|Ph.D Student||Markish Ofer|
|Subject||Analysis of Heating and Absorption Mechanisms in Antennas|
|Department||Department of Electrical Engineering||Supervisor||Professor Emeritus Yehuda Leviatan|
|Full Thesis text|
Bolometers are devices for measuring the power of incident electromagnetic (EM) radiation. Their operation is based on a sensor with a temperature dependent electrical resistance. When EM radiation impinges upon the sensor, its temperature rises and the change in its resistance can be translated to the power of the incident radiation. Bolometers can operate from microwave up to optical frequencies in a variety of application areas such as imaging and astronomy. At optical frequencies, resistive sheets can be efficiently integrated to increase the amount of absorbed power. However, at lower frequencies, connecting an antenna is attractive since the antenna can improve the absorption of the incoming waves even when the wavelength becomes greater than the sensor size.
Most of the recent studies of antenna-coupled-bolometers, separate between the EM analysis of the antenna and the thermal analysis of the rest of the system. Furthermore, often the antenna EM analysis carried out, does not give enough attention to the power dissipated in the antenna material, which can contribute to the detected signal. In this work, we introduce a systematic approach to the analysis and design of bolometer antennas. The presented analysis provides a better understanding of antenna-coupled bolometers, along with guidelines as to improve their performance.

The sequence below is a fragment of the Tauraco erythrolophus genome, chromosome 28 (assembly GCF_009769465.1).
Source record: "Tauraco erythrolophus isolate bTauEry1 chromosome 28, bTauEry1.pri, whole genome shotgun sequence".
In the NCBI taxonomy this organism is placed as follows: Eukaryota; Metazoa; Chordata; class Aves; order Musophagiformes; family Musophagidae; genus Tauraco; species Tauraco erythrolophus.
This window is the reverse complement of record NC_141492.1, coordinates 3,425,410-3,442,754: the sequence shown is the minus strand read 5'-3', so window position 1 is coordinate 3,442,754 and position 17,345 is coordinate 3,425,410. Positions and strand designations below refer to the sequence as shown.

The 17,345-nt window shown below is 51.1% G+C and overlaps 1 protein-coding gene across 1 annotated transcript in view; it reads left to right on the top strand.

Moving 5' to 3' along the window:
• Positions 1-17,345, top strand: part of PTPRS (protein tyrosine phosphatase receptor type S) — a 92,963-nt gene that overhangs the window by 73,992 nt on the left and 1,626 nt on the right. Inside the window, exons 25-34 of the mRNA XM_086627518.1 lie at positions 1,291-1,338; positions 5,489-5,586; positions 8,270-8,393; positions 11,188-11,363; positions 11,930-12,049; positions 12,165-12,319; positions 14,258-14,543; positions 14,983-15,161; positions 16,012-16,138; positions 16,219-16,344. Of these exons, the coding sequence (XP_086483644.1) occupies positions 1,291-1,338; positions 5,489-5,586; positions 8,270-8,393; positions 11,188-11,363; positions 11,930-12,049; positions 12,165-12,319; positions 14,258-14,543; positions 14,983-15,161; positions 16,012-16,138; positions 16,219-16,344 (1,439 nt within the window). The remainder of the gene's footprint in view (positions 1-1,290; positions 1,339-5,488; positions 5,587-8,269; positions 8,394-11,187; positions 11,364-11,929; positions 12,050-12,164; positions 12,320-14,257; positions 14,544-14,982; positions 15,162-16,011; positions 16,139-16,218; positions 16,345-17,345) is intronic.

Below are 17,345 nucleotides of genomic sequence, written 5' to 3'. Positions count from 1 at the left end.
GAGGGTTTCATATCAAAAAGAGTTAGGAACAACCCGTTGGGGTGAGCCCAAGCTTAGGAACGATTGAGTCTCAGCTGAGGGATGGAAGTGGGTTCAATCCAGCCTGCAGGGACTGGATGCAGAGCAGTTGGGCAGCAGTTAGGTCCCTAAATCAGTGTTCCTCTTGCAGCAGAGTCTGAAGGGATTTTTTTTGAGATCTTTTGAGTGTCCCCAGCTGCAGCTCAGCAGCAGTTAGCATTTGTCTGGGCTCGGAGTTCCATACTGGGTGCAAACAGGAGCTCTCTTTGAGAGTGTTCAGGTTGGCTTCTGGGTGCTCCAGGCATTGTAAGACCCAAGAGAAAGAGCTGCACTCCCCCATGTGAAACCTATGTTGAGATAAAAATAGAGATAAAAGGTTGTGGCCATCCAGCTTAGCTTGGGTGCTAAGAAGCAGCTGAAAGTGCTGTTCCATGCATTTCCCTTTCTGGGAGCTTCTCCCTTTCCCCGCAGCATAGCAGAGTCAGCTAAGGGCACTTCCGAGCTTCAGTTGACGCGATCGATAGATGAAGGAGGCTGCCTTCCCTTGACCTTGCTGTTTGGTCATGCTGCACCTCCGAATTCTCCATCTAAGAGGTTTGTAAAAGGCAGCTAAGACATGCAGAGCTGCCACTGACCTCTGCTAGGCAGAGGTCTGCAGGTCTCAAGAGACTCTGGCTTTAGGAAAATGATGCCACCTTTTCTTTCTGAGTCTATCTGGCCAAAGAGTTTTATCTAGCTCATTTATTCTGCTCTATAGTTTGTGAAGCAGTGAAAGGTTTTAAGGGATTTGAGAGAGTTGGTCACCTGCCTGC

We first propose a gain-bandwidth product subject to heating rate and antenna size constraints. This metric serves as a constrained objective in a genetic algorithm that yields state-of-the-art antennas with fast heating rate and excellent EM performance. We next extend our analysis to include the antenna structural losses and present an approximate analytical expression for the optimal load impedance that maximizes the total absorbed power by a stand-alone and finitely-conductive dipole. Evidently, this load is different from the conjugate-matched load, which is required to maximize the load power alone. The optimal load for absorption is then investigated in the context of array of lossy dipoles above a ground plane. It is shown that with this load, perfect absorption can be attained but, in contrast to the known case of array of lossless dipoles, not for all heights of the array above the ground. To validate the perfect absorption phenomenon, an array of dipoles made of conductive ink was designed and fabricated, and good agreement between the absorption measurements and the simulations is presented. Finally, we define a new quality factor for absorption along with formulating a generalized absorption resonance condition. We show that the quality factor can be used to calculate the absorption bandwidth of antennas, based on the fields at the resonance frequency only.